Desperate search after mass-kidnapping of Sunnis ends with hostages found alive

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The Independent Online

A desperate day in Iraq ended with dramatic police raids throughout Baghdad last night, when all the hostages seized earlier in a mass kidnapping were reported to have been freed.

In the largest kidnapping since the American-led invasion, armed men in the uniforms of police commandos had raided the Higher Education Ministry in Baghdad yesterday morning and abducted scores of staff and visitors at gunpoint.

Most of those taken were said to be Sunni Muslims, raising fears that this was yet another violent example of the vicious sectarian conflict racking the country. The Interior Ministry said that nine police officers, six of them senior, were later arrested for possible complicity, among them were those in charge of Karadah district, where the Education Ministry is based.

But, last night, the state television channel Iraqiya reported that most of the hostages had been freed in a number of police operations. It quoted an Interior Ministry spokesman as saying that operations were continuing into the early hours to free the remaining hostages.

Al-Furat, a television station controlled by a major Shia political group, said that 25 hostages were still missing. There were no reports on whether there had been any injuries. A presidential security adviser, Wafiq al-Sammarai, however, told the BBC that the rest of the hostages were freed shortly before midnight in Baghdad (2100 GMT).

The abductions at first led to an immediate order for all universities and colleges across the country to be shut until further notice. Amid fears that those taken hostage may be killed, the Education Minister, Abed Theyeb, said: "I have only one choice and that is to suspend classes at universities. We have no other choice, I am not ready to see more professors get killed." The closure order was lifted later after the government lowered the number of people snatched from 150 to 50, and said that 20 had been released.

Meanwhile, security forces reported 89 dead bodies found yesterday, many of them with hands tied behind their backs and bearing marks of torture.

In the worst attack, 21 people were killed and 25 injured outside Sadr City, the sprawling Shia slum on the outskirts of the capital. Mohammad Ali, a shopkeeper, said: "I could see people on fire. We tried to rescue some women from a minibus but they died in our arms."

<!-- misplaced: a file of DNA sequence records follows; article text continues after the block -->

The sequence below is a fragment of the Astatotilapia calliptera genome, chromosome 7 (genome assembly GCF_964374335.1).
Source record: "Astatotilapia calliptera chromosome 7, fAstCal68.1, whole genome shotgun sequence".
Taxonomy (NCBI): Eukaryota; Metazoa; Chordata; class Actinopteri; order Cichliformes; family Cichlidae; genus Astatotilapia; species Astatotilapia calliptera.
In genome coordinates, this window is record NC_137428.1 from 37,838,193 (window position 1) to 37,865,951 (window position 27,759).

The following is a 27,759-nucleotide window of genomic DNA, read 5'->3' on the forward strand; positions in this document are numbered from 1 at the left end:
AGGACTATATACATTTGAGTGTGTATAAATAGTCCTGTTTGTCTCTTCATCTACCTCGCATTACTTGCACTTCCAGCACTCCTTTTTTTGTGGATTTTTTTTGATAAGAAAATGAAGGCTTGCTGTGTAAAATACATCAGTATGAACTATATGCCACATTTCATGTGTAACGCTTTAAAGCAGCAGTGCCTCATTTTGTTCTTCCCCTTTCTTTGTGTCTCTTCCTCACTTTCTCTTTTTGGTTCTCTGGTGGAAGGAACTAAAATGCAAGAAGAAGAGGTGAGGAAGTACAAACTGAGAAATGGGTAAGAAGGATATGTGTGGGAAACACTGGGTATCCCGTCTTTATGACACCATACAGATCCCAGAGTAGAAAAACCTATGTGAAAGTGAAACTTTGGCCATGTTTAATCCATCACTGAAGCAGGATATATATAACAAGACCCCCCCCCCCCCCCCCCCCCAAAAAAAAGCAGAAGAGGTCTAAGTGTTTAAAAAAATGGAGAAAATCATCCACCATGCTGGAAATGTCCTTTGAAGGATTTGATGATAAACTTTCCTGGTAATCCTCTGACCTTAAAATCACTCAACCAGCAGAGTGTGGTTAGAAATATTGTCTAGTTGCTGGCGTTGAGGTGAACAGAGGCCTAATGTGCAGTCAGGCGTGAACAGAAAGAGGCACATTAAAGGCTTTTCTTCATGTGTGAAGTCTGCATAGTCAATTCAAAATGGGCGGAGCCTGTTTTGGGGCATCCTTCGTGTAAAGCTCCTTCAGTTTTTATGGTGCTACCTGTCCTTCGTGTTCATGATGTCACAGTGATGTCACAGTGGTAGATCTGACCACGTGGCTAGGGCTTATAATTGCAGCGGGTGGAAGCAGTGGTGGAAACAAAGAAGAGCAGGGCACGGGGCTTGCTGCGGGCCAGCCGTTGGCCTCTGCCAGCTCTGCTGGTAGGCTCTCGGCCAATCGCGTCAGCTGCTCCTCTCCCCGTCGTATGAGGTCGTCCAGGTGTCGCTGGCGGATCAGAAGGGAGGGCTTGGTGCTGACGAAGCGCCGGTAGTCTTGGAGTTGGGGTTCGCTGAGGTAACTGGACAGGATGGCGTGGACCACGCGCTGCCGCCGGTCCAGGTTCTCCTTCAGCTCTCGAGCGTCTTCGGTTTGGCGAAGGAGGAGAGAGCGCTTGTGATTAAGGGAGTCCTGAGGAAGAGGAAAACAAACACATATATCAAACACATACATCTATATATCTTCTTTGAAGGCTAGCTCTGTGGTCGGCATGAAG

Around 160 academics have been killed since the invasion, and thousands more have fled the country, many of them women who have been warned not to work. Alaa Makki, head of the education committee at the Iraqi parliament, described what had happened as a "national catastrophe. The terrorists want to stop the process of education in Iraq." Mr Makki said the gunmen had a list of those to be taken and had told guards they were from the government's anti-corruption body checking on security ahead of a visit by the US ambassador. Those kidnapped included the institute's deputy general directors, employees, and visitors, he said.

The largest Sunni group in parliament, the Iraqi Islamic Party, said in a statement: "They are saying up to 50 vehicles were used and they managed to move into the area most heavily controlled by the security forces. How is this possible?"

Abd Dhiab, a Sunni education minister, said: "We know police vehicles followed the kidnappers to a specific area and after that we do not know what happened."

Lt-Col Christopher Garver, spokesman for US forces in Iraq, said: "This is a terrible crime and we will support all efforts by the Iraqi government to bring these criminals to justice."

Just under a hundred gunmen had arrived in a convoy of four-wheel drives, used by Iraq's security forces, wearing the blue uniform of the police commandos, an overwhelmingly Shia force blamed for killings of Sunnis. They closed off the roads leading to the ministry before sweeping through the four-storey building and departing with their captives in no more than 15 minutes.

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